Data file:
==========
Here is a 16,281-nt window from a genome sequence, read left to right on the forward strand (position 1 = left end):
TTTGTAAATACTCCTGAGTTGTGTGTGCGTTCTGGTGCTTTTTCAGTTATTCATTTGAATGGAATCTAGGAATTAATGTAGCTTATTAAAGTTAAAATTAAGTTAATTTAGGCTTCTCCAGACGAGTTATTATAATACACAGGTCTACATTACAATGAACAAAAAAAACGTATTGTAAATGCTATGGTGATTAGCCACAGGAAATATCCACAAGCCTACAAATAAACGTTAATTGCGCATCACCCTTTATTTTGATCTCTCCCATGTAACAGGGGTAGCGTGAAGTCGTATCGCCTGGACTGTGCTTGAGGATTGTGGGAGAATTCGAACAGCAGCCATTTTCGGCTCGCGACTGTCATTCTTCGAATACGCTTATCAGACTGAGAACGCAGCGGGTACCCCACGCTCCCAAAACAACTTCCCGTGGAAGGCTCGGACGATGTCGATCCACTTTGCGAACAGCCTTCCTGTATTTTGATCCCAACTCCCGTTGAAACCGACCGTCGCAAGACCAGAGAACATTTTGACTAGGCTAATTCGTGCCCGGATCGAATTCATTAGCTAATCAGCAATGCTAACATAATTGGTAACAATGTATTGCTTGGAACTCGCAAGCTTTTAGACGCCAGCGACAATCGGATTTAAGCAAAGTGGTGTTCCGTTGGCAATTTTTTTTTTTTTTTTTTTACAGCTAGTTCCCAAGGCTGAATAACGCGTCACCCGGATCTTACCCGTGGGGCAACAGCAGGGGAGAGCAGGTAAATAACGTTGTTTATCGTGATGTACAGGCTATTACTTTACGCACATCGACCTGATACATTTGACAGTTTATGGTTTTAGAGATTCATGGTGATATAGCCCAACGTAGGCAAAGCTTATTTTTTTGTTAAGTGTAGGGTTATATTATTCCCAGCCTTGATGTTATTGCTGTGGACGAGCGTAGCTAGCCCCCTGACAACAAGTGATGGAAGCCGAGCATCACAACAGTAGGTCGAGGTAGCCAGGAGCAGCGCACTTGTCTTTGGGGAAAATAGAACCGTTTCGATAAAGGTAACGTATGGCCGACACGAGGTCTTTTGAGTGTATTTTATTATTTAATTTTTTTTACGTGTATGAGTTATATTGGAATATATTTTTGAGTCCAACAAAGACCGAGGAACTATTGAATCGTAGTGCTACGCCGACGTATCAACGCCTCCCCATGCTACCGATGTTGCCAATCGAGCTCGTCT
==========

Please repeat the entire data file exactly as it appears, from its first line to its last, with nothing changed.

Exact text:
Here is a 16,281-nt window from a genome sequence, read left to right on the forward strand (position 1 = left end):
TTTGTAAATACTCCTGAGTTGTGTGTGCGTTCTGGTGCTTTTTCAGTTATTCATTTGAATGGAATCTAGGAATTAATGTAGCTTATTAAAGTTAAAATTAAGTTAATTTAGGCTTCTCCAGACGAGTTATTATAATACACAGGTCTACATTACAATGAACAAAAAAAACGTATTGTAAATGCTATGGTGATTAGCCACAGGAAATATCCACAAGCCTACAAATAAACGTTAATTGCGCATCACCCTTTATTTTGATCTCTCCCATGTAACAGGGGTAGCGTGAAGTCGTATCGCCTGGACTGTGCTTGAGGATTGTGGGAGAATTCGAACAGCAGCCATTTTCGGCTCGCGACTGTCATTCTTCGAATACGCTTATCAGACTGAGAACGCAGCGGGTACCCCACGCTCCCAAAACAACTTCCCGTGGAAGGCTCGGACGATGTCGATCCACTTTGCGAACAGCCTTCCTGTATTTTGATCCCAACTCCCGTTGAAACCGACCGTCGCAAGACCAGAGAACATTTTGACTAGGCTAATTCGTGCCCGGATCGAATTCATTAGCTAATCAGCAATGCTAACATAATTGGTAACAATGTATTGCTTGGAACTCGCAAGCTTTTAGACGCCAGCGACAATCGGATTTAAGCAAAGTGGTGTTCCGTTGGCAATTTTTTTTTTTTTTTTTTTACAGCTAGTTCCCAAGGCTGAATAACGCGTCACCCGGATCTTACCCGTGGGGCAACAGCAGGGGAGAGCAGGTAAATAACGTTGTTTATCGTGATGTACAGGCTATTACTTTACGCACATCGACCTGATACATTTGACAGTTTATGGTTTTAGAGATTCATGGTGATATAGCCCAACGTAGGCAAAGCTTATTTTTTTGTTAAGTGTAGGGTTATATTATTCCCAGCCTTGATGTTATTGCTGTGGACGAGCGTAGCTAGCCCCCTGACAACAAGTGATGGAAGCCGAGCATCACAACAGTAGGTCGAGGTAGCCAGGAGCAGCGCACTTGTCTTTGGGGAAAATAGAACCGTTTCGATAAAGGTAACGTATGGCCGACACGAGGTCTTTTGAGTGTATTTTATTATTTAATTTTTTTTACGTGTATGAGTTATATTGGAATATATTTTTGAGTCCAACAAAGACCGAGGAACTATTGAATCGTAGTGCTACGCCGACGTATCAACGCCTCCCCATGCTACCGATGTTGCCAATCGAGCTCGTCT